Labor candidate for Katherine Kate Ganley believes government must address the needs of the whole community, not just the top end of town.
"The role of member for Katherine must be community first, and it must be family focused," she said.
"I think a lot of people go into government with unrealistic expectations of what's possible, and without understanding the separation of powers between levels of government.
"I believe Katherine is in a good position overall, but there are a lot of things we can do to better support the community here."
Ms Ganley has stepped up as the Labor candidate after the incumbent, Sandra Nelson, stood down after one term in the role.
Ms Nelson was the surprise packet of the 2016 election, wresting Katherine from the conservative parties for the first time for the ALP.
It was thought impossible Labor could ever win the seat, and there are those saying it is almost impossible for Ms Ganley to win it again.
"Community organisations need continuing support, education is also incredibly important and we need to be supporting young families no matter where they were born," Ms Ganley said of what drove her to stand.
"The biggest impact you can have upon a person's life is in the first five years so that has to be a priority.
"Anyone can become a parent but not everybody automatically knows how to be one, so we need to keep strengthening those systems for a stronger Katherine.
"To ensure everybody has access to the services they need, and to work for the little guy as well as the top end of town - that's the role of government at this level," Ms Ganley said.
This perspective is informed by Ms Ganley's background in service provision.
Raised by a pharmacist and nurse who farmed beef and olives in rural New South Wales, Ms Ganley completed her secondary and tertiary education in Melbourne.
During her Arts and Commerce double degree at Melbourne University, Ms Ganley took the chance to volunteer in a remote community west of Alice Springs.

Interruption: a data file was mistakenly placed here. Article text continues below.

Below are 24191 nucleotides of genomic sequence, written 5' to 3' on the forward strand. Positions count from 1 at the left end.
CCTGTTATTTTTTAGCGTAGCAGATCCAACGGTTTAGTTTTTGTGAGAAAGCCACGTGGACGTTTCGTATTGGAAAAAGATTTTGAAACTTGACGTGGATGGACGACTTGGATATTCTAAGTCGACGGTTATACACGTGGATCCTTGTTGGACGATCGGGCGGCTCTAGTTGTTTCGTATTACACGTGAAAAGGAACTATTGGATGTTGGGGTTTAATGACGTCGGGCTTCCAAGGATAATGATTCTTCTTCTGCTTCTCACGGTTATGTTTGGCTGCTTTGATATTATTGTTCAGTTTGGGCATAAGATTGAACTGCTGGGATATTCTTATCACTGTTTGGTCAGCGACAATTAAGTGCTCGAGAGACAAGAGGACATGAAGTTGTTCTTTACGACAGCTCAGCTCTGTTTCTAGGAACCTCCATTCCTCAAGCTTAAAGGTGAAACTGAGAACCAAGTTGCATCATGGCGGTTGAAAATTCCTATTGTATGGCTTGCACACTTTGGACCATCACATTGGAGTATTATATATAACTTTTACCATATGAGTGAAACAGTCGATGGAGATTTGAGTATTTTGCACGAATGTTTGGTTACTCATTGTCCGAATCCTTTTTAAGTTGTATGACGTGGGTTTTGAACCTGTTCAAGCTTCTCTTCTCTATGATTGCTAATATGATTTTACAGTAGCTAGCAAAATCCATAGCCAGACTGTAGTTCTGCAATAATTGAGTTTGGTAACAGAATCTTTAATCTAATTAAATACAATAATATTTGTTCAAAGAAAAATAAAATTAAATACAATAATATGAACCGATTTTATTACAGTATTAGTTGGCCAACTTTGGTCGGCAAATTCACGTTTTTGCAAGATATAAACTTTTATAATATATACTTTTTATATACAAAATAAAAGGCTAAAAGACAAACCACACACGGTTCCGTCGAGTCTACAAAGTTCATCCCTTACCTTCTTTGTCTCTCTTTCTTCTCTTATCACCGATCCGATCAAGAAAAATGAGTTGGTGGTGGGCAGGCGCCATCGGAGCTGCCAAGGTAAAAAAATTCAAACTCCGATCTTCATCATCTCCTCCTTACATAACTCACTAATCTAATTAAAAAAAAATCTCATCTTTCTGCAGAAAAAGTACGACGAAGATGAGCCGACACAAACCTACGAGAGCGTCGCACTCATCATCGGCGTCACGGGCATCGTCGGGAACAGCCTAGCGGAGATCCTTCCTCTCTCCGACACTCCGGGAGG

That, she says, was "the start of my love affair with the Northern Territory."
"I worked in Kintore as an in-class assistant, and found not one of the year five and six kids I worked with could identify every letter in the alphabet.
"I was amazed by the mind-blowingly complex systems of law and story transmission, I didn't even know until then that there were still people in Australia speaking ancient languages.
"I met my husband Carney there and I graduated my degree in absentia, then I've worked and lived in the Territory ever since," Ms Ganley said. Ms Ganley's worklife then took her through a range of government and not-for-profit services.
She worked at the Ngintaka Women's Centre delivering aged and child care where she learnt to speak the Indigenous language of Laritja.
She then moved to Barunga and had her first government job administering the Howard government's 'Intervention' on child abuse in remote communities.
Her next gig was with the Jaywoyn Association helping run Barunga festival, where she oversaw the event's first release of tickets and enlisted volunteers to expand the event.
During this time she says she was privileged to observe historic moments in Indigenous independence, such as then Prime Minister Bob Hawke receiving the Barunga statement which still resides on a wall in Parliament House.
Among a broad range of roles since she has worked in inter-agency collaboration upon crime, been CEO of NT Friendship and Support for three years building its care delivery systems, and worked as a community mediator solving disputes.
Most recently, she was working for the Department of Education having achieved a Master's degree in Early Education.
Her husband is also a senior NT police officer, and Ms Ganley says the approach to youth crime pursued by other parties was upsetting.
"We absolutely know that imprisoning young people does not fix them," she said.
"Mandatory sentencing is has been proven time and time again to produce negative results and young people re-offending again.
"I feel really proud that the Labor government has taken an evidence-based approach to youth crime, and it's one of the biggest reasons I'm on board with the party."
While you're with us, you can now receive updates straight to your inbox each Friday at 6am from the Katherine Times. To make sure you're up to date with all the news, sign up here.